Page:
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The aiki gift that keeps on giving

Aikido guys like to claim the moral high ground by talking about peace and not fighting with the enemy and etc... We drone things (often in a spacey voice) like, “get offline... No, don't oppose force... avoid... evade... don't fight with the attacker... Blend...”
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Well, come on, now, how many aikido practices are really congruent with that ideal?
  • When attacked, do you, “turn aside and lead uke into offbalance?” If so, you've just attacked him!
  • Do you, "enter inside his force and strike him down?" Well, that's pretty blatant.
  • Do you, “get offline and set your strong stance line so you can do shomenate?” You just chose to participate in a fight with him.
  • Do you, “blend with his energy and lead him into an immobilization?” Again, you just chose to engage the enemy and do something to him.
And you think your art is all about not fighting? Knock it off!
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How about this – try for a month of practices to avoid uke's attack and get to a position from which you can safely flee the conflict. You will still get all sorts of chances to bust uke because you were unable to evade correctly or he was more vigorous than you thought or you couldn't get away or something.
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But at least start every single technical encounter in practice with the intent of getting away from uke instead of engaging in a fight with him. Don't grab him. Don't lead him. Don't throw him. Don't pin him. Get away from him!
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Try it for a month and see what it does for your aikido - that will be my Christmas gift to you - the aiki gift that keeps on giving!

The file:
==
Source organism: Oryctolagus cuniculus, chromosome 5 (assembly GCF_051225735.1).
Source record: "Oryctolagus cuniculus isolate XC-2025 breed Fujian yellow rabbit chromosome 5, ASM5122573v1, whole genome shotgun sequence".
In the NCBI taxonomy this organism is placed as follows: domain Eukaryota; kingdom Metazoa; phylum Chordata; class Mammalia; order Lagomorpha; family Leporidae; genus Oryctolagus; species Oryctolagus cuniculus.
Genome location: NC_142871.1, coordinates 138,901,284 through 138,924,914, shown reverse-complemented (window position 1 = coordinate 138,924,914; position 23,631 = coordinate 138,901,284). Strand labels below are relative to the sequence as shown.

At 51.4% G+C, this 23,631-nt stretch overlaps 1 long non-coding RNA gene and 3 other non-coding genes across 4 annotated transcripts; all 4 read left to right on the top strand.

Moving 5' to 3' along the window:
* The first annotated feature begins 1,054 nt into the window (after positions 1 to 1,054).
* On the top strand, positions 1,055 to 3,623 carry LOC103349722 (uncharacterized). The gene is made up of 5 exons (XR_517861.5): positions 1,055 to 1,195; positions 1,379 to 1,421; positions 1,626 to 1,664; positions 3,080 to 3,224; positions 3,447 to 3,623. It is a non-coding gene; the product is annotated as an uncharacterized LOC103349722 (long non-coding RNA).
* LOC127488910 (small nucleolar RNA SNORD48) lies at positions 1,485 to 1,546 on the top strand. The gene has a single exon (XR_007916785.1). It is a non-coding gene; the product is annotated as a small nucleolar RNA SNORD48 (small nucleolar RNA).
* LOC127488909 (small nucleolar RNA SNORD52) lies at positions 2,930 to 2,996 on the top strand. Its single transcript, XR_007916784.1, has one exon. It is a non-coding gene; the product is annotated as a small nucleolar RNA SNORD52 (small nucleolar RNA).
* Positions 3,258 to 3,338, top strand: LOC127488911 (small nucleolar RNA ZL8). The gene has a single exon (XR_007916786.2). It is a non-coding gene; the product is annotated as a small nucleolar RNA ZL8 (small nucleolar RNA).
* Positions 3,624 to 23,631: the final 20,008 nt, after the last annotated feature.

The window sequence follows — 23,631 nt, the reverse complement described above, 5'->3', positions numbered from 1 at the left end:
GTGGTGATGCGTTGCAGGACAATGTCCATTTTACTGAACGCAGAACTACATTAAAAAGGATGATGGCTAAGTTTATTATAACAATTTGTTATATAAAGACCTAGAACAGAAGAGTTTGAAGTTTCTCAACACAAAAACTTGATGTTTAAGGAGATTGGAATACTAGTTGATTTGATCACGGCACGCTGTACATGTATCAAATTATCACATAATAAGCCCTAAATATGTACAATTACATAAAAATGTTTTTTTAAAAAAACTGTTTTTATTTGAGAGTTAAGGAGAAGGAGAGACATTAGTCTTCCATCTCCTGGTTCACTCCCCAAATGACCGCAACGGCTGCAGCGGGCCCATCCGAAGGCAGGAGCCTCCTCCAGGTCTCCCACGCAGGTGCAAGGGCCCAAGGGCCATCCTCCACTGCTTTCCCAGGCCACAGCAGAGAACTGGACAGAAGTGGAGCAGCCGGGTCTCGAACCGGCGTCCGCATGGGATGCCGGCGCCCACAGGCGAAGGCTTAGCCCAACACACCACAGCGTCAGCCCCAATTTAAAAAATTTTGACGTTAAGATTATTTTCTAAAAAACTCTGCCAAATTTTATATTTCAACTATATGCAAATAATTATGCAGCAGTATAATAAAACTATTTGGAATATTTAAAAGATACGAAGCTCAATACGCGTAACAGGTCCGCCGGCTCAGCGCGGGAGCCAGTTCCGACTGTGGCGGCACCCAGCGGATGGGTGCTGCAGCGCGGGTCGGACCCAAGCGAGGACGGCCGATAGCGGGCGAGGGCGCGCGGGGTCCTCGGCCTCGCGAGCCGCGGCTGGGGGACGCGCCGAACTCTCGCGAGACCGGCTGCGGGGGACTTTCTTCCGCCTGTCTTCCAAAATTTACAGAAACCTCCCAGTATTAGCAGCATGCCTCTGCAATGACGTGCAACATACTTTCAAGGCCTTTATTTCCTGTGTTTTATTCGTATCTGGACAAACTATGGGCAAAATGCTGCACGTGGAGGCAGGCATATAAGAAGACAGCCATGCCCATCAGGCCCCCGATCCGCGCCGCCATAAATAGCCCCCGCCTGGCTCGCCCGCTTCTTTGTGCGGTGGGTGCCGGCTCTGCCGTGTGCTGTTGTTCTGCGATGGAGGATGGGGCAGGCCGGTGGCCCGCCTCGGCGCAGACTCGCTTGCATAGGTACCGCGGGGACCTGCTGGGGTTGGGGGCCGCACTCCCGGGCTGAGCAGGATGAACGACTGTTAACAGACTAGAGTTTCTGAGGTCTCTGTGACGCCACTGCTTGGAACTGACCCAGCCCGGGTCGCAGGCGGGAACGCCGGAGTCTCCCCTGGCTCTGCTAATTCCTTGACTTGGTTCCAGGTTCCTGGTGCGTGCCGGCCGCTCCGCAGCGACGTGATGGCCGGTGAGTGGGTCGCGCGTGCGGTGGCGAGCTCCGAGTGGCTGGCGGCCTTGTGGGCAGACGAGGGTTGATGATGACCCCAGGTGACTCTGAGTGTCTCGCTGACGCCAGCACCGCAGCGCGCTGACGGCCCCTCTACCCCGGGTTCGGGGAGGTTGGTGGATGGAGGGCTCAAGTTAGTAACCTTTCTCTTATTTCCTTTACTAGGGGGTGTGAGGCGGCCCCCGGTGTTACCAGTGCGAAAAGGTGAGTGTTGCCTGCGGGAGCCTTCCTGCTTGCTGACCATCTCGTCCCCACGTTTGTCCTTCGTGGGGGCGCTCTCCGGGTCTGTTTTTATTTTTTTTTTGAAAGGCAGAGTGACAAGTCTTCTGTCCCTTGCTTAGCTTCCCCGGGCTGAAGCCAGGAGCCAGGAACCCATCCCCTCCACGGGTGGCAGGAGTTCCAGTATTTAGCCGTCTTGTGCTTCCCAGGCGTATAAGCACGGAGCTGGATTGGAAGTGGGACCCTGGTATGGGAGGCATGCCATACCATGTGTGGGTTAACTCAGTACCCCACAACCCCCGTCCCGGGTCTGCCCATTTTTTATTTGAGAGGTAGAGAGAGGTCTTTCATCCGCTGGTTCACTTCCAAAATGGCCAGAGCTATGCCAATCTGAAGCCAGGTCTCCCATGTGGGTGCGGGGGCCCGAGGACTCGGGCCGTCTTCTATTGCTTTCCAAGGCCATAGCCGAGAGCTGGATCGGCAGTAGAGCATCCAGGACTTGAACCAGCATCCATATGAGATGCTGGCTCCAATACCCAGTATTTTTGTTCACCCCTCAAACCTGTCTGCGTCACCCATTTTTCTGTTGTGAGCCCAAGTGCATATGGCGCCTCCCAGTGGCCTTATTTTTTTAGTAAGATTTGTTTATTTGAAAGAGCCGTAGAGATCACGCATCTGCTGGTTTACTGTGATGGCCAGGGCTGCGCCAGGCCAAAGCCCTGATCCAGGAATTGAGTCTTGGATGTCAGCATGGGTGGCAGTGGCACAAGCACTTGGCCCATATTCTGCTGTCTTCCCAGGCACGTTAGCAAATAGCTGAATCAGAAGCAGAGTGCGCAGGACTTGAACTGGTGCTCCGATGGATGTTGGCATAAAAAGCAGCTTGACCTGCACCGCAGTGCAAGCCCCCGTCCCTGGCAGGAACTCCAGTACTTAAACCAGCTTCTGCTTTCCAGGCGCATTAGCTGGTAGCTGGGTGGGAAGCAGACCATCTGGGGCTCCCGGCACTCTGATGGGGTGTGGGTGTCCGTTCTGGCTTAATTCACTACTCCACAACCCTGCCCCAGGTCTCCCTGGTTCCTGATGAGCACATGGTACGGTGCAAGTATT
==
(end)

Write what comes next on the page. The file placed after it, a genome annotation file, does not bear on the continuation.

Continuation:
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UPDATE: Check out the follow-ups to this article:

12 comments:

  1. Good advice. You know, my karate teacher tells us all the time that the whole self-defense thing is about leaving the area alive and unharmed as rapidly as possible. He will actually grade you lower on a test if you demonstrate a self-defense technique in such a way as to leave your exit blocked, or if you fail to leave the area (for testing purposes, that's just a few feet, of course).

    Of course, if you can accomplish the objective without actually engaging the attacker, so much the better...

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  2. Cool, Dan! Sounds like you have a really good aikido teacher ;-)

    That's a really interesting idea to grade students lower for actions that are not really congruent with good self defense. I've been thinking a bit lately about how we (in most any art you want to name) are not really doing what we say we're doing. We practice one wat and interpret it in our minds as achieving a different thing...

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  3. Pat - got a follow up post on my blog to this posting of yours at Aikido Philosophy, Taekwondo Technique .... Is it possible?. :-) Colin

    http://traditionaltaekwondo.blogspot.com/2008/11/aikido-philosophy-taekwondo-technique.html

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  4. cool follow-up, colin. I think you hit the nail on the head when you wrote that we pretty much have the choice of accelerating toward or away from the attacker - not both.

    And we've talked all around the idea of whether or not it's possible to have aiki ideas (evade and avoid) and karate ideas (one-strike one kill)living in your art at the same time.